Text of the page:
ALTON, Virginia (August 25, 2014)- Taking part in the first-ever GT only race for the TUDOR United SportsCar Championship, Magnus Racing used a combination of strategy and patience to take sixth place during Sunday’s Oak Tree Grand Prix at VIR, the ninth round of the GT Daytona (GTD) category.
“It was a good change of fortune for us given our last few races,” stated Magnus Racing team owner and co-driver John Potter. “We’re happiest when we can walk away with trophies, but we’re definitely closer to where want to be and in great shape for the final two rounds.”
After several strong showings in practice, the No. 44 Flex-Box Porsche 911 GT America would qualify seventh for Sunday’s round, with the team’s race-long pace looking strong for the event.
Unfortunately, the day turned for the team before the race even began, as John Potter’s opening stint was marred by an electrical issue that forced him to start from the back of the field. Regardless, the Salt Lake City resident did his usual steady drive of coming up from the back, demonstrating both pace and patience as he moved up several spots during the opening hour, threatening for the top-10 as the laps continued. Adding to the challenge, the team owner was under pressure to save fuel throughout his stint while maintaining lap times in order to ensure he had enough fuel to make his minimum drive-time of one hour.
As the one-hour mark came and the team began to run short on fuel, a timely yellow would allow Potter to close in on the field in front of him before the first round of stops. Unfortunately, under yellow flag conditions the field is not allowed to pit until the series declares the pits open for each category, which meant the No. 44 would likely not be able to make it with the fuel that remained. As a result, the team pit for an “emergency” stop in a closed pit, which is allowed so long as it’s just for a few seconds of fuel. Following a successful emergency stop, and then followed by the “real” stop for a driver change, as well as tires and fuel fill two laps later, Andy Lally now found himself looking strong to hunt down the field in front of him.
Unfortunately, a bit of confusion between the series and the team would lead to a stop-and-go penalty for Lally as the field went to green, meaning he would resume racing several seconds down.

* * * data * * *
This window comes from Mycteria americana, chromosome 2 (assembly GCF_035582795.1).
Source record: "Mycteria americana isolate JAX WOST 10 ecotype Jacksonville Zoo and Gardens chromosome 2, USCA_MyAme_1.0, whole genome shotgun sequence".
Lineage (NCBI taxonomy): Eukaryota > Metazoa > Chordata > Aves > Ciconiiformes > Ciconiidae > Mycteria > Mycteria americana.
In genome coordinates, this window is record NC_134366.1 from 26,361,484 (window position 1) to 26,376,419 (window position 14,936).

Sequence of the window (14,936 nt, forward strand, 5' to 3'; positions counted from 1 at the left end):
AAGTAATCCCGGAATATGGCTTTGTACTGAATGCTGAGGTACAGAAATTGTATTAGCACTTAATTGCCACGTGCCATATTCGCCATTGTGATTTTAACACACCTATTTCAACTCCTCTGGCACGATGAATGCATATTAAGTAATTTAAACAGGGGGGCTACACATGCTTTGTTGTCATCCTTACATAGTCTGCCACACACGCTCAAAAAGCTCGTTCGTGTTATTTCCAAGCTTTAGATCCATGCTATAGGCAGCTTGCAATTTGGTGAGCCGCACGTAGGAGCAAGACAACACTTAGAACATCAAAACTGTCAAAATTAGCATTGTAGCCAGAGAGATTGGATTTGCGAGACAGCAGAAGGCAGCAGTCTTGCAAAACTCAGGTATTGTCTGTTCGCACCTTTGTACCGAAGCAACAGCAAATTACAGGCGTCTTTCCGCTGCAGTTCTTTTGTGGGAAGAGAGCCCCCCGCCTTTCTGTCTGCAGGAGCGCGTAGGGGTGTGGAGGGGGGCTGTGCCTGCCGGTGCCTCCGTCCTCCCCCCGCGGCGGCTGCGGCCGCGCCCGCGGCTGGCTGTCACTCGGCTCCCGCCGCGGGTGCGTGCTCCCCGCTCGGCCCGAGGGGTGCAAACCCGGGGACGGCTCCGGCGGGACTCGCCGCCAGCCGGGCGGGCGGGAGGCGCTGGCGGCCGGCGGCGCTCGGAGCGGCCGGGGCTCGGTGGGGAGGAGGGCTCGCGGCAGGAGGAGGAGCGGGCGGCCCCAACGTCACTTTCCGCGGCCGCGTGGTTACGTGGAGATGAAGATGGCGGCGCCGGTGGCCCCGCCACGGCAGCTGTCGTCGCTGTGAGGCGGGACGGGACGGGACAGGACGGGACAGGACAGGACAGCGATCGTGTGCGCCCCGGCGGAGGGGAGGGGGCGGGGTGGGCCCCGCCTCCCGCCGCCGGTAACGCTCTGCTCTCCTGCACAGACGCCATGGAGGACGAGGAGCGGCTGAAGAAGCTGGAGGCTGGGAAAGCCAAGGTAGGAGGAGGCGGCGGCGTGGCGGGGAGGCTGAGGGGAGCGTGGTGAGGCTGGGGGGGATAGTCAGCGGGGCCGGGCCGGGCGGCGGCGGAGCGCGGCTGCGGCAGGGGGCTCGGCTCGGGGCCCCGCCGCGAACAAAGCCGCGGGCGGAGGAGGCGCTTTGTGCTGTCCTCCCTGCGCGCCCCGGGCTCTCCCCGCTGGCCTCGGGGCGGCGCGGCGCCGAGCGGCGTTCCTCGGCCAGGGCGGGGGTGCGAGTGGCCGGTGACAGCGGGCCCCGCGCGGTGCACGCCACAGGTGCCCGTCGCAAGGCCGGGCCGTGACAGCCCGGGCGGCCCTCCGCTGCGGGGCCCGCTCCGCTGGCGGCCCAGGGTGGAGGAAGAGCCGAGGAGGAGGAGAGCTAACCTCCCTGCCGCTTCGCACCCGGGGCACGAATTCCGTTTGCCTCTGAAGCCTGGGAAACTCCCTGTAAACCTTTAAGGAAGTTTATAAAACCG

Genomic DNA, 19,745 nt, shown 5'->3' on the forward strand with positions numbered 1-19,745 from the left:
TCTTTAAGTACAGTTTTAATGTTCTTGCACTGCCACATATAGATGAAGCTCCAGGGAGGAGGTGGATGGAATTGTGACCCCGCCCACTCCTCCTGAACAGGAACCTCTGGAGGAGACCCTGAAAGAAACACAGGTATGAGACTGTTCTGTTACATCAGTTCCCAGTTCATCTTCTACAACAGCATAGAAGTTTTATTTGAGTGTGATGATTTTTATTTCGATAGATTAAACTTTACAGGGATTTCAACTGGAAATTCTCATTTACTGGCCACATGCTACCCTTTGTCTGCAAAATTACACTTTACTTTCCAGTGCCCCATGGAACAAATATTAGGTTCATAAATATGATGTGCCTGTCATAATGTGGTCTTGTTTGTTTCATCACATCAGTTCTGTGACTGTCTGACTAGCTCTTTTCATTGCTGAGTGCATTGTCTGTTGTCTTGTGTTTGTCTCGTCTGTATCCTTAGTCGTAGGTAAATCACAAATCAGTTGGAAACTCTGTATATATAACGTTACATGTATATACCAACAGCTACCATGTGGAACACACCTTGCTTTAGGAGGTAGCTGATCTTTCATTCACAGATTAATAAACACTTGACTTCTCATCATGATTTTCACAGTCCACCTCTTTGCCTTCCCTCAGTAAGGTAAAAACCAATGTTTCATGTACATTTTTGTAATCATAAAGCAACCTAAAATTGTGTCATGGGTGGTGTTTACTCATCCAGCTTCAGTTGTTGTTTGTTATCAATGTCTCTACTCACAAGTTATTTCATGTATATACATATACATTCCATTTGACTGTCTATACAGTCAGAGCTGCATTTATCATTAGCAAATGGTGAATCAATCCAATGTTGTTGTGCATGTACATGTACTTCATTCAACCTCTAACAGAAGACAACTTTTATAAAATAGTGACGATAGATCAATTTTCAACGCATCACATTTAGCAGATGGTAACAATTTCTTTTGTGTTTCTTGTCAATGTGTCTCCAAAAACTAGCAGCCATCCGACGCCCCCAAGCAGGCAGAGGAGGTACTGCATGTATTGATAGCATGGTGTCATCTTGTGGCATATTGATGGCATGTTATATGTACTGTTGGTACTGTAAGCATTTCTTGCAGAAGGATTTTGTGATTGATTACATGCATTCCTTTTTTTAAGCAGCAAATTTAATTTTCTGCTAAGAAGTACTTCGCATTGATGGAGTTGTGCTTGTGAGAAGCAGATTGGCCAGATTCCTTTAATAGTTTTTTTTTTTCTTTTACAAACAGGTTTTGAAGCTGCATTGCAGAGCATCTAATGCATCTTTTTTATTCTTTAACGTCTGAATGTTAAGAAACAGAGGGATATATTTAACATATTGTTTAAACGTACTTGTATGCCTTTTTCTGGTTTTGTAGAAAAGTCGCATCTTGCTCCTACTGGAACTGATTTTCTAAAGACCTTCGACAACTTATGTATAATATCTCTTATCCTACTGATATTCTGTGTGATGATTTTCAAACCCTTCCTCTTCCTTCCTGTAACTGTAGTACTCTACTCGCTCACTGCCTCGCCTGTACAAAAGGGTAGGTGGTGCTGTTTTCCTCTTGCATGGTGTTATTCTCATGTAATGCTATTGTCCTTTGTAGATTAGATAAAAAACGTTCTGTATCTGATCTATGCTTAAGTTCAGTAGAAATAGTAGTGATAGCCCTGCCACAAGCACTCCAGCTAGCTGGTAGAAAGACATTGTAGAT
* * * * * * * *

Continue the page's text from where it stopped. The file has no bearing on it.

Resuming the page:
Doing his best to catch the field in front of him, attrition and outright speed would advance Andy to eighth as the race went on.
The final key moment of the race would come with one-hour and ten minutes remaining, when yet another caution would come out and place a crucial decision on each team’s strategist. With the field bunched under yellow, the caution period presented a perfect time for all teams to make their final pit stops, however in doing so the teams would be running very tight on fuel to make it to the end of the race. On one hand, if the team stopped there would be a chance they may have to make another stop versus the teams who stayed out and pitted later. On the other hand, if the team played their fuel mileage well, they would manage to advance over anyone who chose to pit later.
Opting to make the stop, Lally came out of the pits aware of the situation, and would spend much of the final hour saving fuel. As the race wore on and several cars would stop in front of him, the team’s calculations showed that they would likely be in a good position to make it to the end, and based on the pace of the field in front of them, many cars in front likely would not.
As a result, the team looked strong to advance several spots in the closing laps, however it was all for not as a late race caution would ensure everyone could go the distance. Once the racing resumed, Lally would hold station to finish sixth. This would serve as yet another top-10 on the season, and hopefully change the momentum heading into the final two rounds.
“Everyone put everything they had into this race,” stated Andy Lally. “We would have liked to have finished higher, but with some of the early problems we had it was a good result, and sets us up well for the final two races.”
Concluding a busy summer season for the whole of the series, the events will continue in four weeks’ time at the Lone Star LeMans, a dual event with the World Endurance Championship taking place at the prestigious Circuit of the Americas. Practice will begin on Thursday, September 18, with race coverage on FOX Sports 1 on Saturday, September 20.